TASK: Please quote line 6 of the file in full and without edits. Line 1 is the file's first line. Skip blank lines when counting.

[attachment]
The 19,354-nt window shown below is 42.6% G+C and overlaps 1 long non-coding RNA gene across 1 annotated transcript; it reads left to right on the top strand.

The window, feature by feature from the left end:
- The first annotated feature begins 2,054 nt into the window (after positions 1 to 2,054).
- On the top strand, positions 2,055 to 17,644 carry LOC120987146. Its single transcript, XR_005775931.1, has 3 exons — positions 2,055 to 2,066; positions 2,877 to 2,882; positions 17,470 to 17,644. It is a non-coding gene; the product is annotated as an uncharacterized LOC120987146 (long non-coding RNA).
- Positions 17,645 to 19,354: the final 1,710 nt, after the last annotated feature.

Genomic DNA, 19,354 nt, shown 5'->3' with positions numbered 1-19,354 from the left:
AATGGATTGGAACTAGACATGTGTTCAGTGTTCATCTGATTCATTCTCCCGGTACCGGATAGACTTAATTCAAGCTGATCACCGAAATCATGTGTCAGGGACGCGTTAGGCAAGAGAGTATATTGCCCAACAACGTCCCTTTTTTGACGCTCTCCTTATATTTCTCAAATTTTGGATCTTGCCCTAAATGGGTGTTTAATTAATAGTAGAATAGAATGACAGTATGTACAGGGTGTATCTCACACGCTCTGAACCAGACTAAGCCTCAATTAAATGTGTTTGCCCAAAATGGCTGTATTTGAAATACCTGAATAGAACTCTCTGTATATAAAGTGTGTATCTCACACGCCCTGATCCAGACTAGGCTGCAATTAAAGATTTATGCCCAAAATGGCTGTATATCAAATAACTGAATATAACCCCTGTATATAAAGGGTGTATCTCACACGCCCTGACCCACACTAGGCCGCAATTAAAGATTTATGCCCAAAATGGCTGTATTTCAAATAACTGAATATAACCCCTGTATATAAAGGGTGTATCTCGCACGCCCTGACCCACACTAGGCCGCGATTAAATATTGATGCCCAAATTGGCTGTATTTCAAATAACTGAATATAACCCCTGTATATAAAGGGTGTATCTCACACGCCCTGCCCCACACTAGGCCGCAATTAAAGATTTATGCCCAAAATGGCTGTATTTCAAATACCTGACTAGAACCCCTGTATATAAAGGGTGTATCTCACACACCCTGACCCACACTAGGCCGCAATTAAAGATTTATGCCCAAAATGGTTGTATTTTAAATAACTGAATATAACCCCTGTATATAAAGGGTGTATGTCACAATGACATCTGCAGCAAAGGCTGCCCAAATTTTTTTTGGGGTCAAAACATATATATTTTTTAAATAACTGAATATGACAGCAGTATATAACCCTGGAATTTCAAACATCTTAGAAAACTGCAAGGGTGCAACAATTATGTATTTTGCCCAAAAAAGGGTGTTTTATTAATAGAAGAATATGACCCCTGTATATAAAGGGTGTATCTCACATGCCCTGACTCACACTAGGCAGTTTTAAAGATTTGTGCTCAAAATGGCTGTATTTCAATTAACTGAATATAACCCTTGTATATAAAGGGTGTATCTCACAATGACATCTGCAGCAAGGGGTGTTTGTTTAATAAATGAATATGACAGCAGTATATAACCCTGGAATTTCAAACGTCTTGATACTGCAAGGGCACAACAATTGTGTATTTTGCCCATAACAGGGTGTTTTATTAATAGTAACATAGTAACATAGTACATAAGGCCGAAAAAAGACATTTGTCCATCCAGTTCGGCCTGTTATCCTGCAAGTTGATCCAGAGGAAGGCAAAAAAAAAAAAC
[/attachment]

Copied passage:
Genomic DNA, 19,354 nt, shown 5'->3' with positions numbered 1-19,354 from the left: